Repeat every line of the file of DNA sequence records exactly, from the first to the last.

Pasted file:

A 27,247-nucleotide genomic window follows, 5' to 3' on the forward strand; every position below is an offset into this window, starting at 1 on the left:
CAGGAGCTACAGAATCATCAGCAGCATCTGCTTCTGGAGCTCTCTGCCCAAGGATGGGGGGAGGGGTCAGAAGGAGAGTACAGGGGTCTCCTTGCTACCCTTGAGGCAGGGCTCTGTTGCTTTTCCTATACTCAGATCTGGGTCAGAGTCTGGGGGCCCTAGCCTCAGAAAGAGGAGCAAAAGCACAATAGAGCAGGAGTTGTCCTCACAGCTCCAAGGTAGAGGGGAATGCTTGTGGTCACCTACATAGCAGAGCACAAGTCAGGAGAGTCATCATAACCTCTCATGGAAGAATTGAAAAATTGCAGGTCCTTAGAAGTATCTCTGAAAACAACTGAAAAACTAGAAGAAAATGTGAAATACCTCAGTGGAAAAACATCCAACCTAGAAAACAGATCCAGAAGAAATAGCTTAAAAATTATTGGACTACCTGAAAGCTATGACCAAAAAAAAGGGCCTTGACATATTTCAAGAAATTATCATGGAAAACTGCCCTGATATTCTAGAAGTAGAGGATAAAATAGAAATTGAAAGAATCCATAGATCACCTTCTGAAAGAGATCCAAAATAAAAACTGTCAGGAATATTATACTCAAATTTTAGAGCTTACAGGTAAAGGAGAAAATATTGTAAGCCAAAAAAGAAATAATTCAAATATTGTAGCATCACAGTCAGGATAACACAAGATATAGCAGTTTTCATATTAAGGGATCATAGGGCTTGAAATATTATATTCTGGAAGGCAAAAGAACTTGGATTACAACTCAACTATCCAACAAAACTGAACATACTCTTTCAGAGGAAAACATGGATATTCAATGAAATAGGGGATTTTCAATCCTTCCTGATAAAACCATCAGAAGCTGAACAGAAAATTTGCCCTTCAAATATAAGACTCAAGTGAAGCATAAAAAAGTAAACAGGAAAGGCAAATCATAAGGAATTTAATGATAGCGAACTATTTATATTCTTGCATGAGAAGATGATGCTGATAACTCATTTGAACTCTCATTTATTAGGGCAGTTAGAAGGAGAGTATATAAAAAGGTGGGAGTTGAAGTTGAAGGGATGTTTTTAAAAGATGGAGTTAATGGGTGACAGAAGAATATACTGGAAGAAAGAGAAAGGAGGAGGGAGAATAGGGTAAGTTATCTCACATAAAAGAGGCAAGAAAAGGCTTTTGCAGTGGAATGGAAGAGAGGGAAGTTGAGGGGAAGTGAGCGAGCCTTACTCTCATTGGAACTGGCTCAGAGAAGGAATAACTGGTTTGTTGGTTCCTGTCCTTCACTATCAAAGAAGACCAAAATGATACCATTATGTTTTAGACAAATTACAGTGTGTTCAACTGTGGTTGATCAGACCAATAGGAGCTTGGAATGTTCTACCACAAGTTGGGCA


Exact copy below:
A 27,247-nucleotide genomic window follows, 5' to 3' on the forward strand; every position below is an offset into this window, starting at 1 on the left:
CAGGAGCTACAGAATCATCAGCAGCATCTGCTTCTGGAGCTCTCTGCCCAAGGATGGGGGGAGGGGTCAGAAGGAGAGTACAGGGGTCTCCTTGCTACCCTTGAGGCAGGGCTCTGTTGCTTTTCCTATACTCAGATCTGGGTCAGAGTCTGGGGGCCCTAGCCTCAGAAAGAGGAGCAAAAGCACAATAGAGCAGGAGTTGTCCTCACAGCTCCAAGGTAGAGGGGAATGCTTGTGGTCACCTACATAGCAGAGCACAAGTCAGGAGAGTCATCATAACCTCTCATGGAAGAATTGAAAAATTGCAGGTCCTTAGAAGTATCTCTGAAAACAACTGAAAAACTAGAAGAAAATGTGAAATACCTCAGTGGAAAAACATCCAACCTAGAAAACAGATCCAGAAGAAATAGCTTAAAAATTATTGGACTACCTGAAAGCTATGACCAAAAAAAAGGGCCTTGACATATTTCAAGAAATTATCATGGAAAACTGCCCTGATATTCTAGAAGTAGAGGATAAAATAGAAATTGAAAGAATCCATAGATCACCTTCTGAAAGAGATCCAAAATAAAAACTGTCAGGAATATTATACTCAAATTTTAGAGCTTACAGGTAAAGGAGAAAATATTGTAAGCCAAAAAAGAAATAATTCAAATATTGTAGCATCACAGTCAGGATAACACAAGATATAGCAGTTTTCATATTAAGGGATCATAGGGCTTGAAATATTATATTCTGGAAGGCAAAAGAACTTGGATTACAACTCAACTATCCAACAAAACTGAACATACTCTTTCAGAGGAAAACATGGATATTCAATGAAATAGGGGATTTTCAATCCTTCCTGATAAAACCATCAGAAGCTGAACAGAAAATTTGCCCTTCAAATATAAGACTCAAGTGAAGCATAAAAAAGTAAACAGGAAAGGCAAATCATAAGGAATTTAATGATAGCGAACTATTTATATTCTTGCATGAGAAGATGATGCTGATAACTCATTTGAACTCTCATTTATTAGGGCAGTTAGAAGGAGAGTATATAAAAAGGTGGGAGTTGAAGTTGAAGGGATGTTTTTAAAAGATGGAGTTAATGGGTGACAGAAGAATATACTGGAAGAAAGAGAAAGGAGGAGGGAGAATAGGGTAAGTTATCTCACATAAAAGAGGCAAGAAAAGGCTTTTGCAGTGGAATGGAAGAGAGGGAAGTTGAGGGGAAGTGAGCGAGCCTTACTCTCATTGGAACTGGCTCAGAGAAGGAATAACTGGTTTGTTGGTTCCTGTCCTTCACTATCAAAGAAGACCAAAATGATACCATTATGTTTTAGACAAATTACAGTGTGTTCAACTGTGGTTGATCAGACCAATAGGAGCTTGGAATGTTCTACCACAAGTTGGGCA